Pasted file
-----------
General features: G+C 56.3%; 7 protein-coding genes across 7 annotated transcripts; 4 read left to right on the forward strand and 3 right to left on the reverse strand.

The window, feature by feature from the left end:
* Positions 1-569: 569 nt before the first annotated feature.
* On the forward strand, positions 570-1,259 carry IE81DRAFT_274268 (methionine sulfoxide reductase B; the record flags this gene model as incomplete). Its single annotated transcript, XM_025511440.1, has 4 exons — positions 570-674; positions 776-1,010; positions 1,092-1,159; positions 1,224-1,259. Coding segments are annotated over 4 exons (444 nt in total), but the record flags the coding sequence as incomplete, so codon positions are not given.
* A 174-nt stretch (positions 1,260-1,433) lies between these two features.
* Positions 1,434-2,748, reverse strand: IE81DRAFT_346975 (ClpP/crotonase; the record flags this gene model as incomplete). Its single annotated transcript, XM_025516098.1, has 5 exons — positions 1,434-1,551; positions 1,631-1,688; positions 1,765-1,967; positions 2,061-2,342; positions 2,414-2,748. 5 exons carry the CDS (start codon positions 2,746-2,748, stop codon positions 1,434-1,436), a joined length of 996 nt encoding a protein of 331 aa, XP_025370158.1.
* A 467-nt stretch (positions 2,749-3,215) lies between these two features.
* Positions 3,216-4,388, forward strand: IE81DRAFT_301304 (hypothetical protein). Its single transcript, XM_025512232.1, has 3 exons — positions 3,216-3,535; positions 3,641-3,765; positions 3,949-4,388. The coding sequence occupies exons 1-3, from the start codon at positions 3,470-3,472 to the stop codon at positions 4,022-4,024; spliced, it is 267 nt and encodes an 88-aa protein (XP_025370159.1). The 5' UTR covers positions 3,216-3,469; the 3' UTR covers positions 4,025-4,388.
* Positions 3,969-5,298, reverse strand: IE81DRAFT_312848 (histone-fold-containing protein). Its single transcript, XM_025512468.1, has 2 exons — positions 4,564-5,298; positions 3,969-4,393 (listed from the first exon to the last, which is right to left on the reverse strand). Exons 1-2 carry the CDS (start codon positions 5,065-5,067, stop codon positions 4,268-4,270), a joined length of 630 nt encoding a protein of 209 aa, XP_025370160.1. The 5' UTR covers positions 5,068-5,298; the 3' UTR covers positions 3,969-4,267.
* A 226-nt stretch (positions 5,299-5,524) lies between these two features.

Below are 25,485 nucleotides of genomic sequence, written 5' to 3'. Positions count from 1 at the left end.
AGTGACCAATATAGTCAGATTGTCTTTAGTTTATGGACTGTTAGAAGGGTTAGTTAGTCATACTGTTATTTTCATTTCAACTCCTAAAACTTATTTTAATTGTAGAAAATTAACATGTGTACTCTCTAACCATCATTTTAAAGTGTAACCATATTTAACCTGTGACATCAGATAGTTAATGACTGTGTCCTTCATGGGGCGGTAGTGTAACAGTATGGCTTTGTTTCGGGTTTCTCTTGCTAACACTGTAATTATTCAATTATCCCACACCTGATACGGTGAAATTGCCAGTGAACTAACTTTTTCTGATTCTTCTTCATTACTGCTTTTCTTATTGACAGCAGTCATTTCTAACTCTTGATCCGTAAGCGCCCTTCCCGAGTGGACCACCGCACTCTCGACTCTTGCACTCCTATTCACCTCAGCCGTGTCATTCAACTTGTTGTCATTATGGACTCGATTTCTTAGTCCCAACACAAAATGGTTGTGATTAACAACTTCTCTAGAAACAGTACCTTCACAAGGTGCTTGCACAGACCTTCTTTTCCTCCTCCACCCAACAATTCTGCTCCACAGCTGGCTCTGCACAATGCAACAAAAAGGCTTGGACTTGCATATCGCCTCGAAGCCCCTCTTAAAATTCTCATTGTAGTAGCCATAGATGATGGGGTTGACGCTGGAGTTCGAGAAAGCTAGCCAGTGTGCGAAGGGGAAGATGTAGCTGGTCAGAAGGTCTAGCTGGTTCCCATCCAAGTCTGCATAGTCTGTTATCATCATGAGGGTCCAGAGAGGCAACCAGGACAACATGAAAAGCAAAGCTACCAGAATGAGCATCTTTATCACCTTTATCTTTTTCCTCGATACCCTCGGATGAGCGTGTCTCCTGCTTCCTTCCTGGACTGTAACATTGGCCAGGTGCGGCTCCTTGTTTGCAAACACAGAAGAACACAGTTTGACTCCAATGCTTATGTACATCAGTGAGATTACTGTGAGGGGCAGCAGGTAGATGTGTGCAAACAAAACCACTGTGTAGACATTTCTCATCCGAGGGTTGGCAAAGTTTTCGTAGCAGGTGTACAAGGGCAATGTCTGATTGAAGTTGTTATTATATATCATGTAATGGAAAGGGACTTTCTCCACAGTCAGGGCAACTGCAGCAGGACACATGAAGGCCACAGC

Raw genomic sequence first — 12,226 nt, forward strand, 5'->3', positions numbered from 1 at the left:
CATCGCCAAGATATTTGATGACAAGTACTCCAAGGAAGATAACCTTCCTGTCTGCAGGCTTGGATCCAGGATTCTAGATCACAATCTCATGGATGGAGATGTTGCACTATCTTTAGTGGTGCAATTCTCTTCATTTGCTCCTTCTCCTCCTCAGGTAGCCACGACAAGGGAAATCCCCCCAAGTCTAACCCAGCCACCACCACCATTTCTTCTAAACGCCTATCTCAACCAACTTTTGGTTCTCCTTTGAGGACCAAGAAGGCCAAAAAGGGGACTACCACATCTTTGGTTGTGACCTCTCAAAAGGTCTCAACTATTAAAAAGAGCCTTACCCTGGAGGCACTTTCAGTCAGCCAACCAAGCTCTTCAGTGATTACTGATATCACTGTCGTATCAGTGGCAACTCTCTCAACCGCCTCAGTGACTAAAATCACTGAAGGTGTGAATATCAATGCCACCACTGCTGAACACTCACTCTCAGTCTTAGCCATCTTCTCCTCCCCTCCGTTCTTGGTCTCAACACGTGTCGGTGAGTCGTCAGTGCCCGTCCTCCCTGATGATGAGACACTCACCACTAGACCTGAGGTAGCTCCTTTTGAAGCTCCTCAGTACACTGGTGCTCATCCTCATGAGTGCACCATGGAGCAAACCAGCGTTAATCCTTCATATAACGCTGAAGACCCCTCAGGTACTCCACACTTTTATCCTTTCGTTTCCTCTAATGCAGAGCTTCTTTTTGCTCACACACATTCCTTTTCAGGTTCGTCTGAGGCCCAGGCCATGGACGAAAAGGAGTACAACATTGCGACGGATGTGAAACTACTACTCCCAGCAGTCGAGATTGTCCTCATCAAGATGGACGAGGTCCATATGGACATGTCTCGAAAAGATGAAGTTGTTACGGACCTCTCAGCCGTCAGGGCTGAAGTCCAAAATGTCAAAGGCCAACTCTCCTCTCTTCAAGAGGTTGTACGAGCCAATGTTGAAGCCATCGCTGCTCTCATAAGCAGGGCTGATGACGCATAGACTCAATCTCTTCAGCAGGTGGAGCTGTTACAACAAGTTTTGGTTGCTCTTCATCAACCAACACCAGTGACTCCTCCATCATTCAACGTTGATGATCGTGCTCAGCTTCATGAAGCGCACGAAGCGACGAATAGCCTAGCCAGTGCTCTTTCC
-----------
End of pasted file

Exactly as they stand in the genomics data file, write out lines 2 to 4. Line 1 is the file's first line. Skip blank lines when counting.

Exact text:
The window, feature by feature from the left end:
* Positions 1-569: 569 nt before the first annotated feature.
* On the forward strand, positions 570-1,259 carry IE81DRAFT_274268 (methionine sulfoxide reductase B; the record flags this gene model as incomplete). Its single annotated transcript, XM_025511440.1, has 4 exons — positions 570-674; positions 776-1,010; positions 1,092-1,159; positions 1,224-1,259. Coding segments are annotated over 4 exons (444 nt in total), but the record flags the coding sequence as incomplete, so codon positions are not given.